About Indian Village
Indian Village is a historic neighborhood located on Detroit's east side and is listed in the U.S. National Register of Historic Places. The district has a number of architecturally significant homes built in the early 20th century. A number of the houses have been substantially restored, and most others well kept up. Many of the homes were built by prominent architects such as Albert Kahn, Louis Kamper and William Stratton for some of the area's most prominent citizens such as Edsel Ford. Many of the homes are very large, with some over 12,000 square feet (1,100 m ). Many have a carriage house, with some of those being larger than an average suburban home. Some of the houses also have large amounts of Pewabic Pottery tiles. The neighborhood contains many historic homes including the automotive entrepreneur Henry Leland, founder of Lincoln and Cadillac, who resided on Seminole Street. Indian Village has a very active community including the Historic Indian Village Association, Men's Garden Club & Woman's Garden Club. The neighborhood hosts an annual Home & Garden Tour the first Saturday of June, a neighborhood yard sale in September, a holiday home tour in December, and many other community events.
The West Village Historic District, roughly bounded by Jefferson, Kercheval, Parker, and Seyburn Avenues, is immediately adjacent to Indian Village. During the turn of the 20th century, the areas adjacent to Jefferson Avenue were some of the most exclusive sections of Detroit. When West Village was platted, it incorporated restrictions on the cost of structures, use, setbacks, and building heights. It was listed on the National Register of Historic Places in 1980.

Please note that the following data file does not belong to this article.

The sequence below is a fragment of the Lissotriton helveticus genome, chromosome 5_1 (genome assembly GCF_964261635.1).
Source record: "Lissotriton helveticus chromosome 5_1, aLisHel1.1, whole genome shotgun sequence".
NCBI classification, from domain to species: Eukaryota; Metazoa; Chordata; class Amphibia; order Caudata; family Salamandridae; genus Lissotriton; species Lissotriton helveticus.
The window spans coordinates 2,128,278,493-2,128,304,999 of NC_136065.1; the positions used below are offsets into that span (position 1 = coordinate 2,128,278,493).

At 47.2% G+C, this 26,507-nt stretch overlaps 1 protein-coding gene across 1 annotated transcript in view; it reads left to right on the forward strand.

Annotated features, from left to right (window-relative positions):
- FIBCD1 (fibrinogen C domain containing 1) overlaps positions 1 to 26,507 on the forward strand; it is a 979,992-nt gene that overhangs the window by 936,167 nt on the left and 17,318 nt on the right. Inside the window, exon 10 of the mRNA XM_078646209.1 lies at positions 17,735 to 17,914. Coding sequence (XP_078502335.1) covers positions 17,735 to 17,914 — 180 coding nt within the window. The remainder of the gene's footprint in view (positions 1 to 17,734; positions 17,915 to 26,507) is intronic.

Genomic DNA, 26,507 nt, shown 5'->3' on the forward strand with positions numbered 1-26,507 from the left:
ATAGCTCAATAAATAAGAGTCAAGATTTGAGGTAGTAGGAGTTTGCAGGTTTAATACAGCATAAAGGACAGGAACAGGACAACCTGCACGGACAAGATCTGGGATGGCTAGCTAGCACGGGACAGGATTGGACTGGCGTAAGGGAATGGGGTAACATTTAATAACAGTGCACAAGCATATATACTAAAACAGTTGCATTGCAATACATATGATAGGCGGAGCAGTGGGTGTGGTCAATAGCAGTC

Between 1905 and 1925, the neighborhood rapidly filled with upper-middle-class homes, apartment buildings, and row houses. The neighborhood was home to a number of prominent Detroiters including Franz C. Kuhn, Chief Justice of the Michigan Supreme Court, Edwin C. Denby, Secretary of the Navy, Theodore Hinchman, president of the architectural firm of Smith, Hinchman and Grylls, and sculptor Julius Melchers. As in many Detroit neighborhoods, the racial tensions and white exodus to the suburbs following World War II led to a decline of the neighborhood. However, the resurgence of nearby Indian Village in the 1970s created a resurgence in interest in the neighborhood.The West Village Association, a neighborhood association, was formed in 1974.
Thinking of Jacksonville
As you’ve read through this article, you may wonder why a photo tour of a random inner city Detroit neighborhood is being featured on a site called Metro JACKSONVILLE.
My reason for showcasing this neighborhood isn’t diabolical. Inner city neighborhoods of architectural, cultural, and historical significance are largely overlooked in several metropolitan areas across the United States, including Jacksonville.
Always looking to see how things in various cities can relate back to Jacksonville, while driving through Indian Village, all my mind could focus on was our own overlooked neighborhoods and the potential they possess. While we’ve lost most of LaVilla and the Northbank’s historical fabric, nearby communities such as Durkeeville, Brentwood, Murray Hill, New Springfield, remain largely intact. Like Detroit’s Indian Village, they’ve all played a major role in the development of the city that we live in today. Like Indian Village, they offer urban settings and architecture that is now in limited supply locally. If you have not had the opportunity to tour these treasures, feel free to click on a link below and discover what exists in Jacksonville’s urban core.
Article by Ennis Davis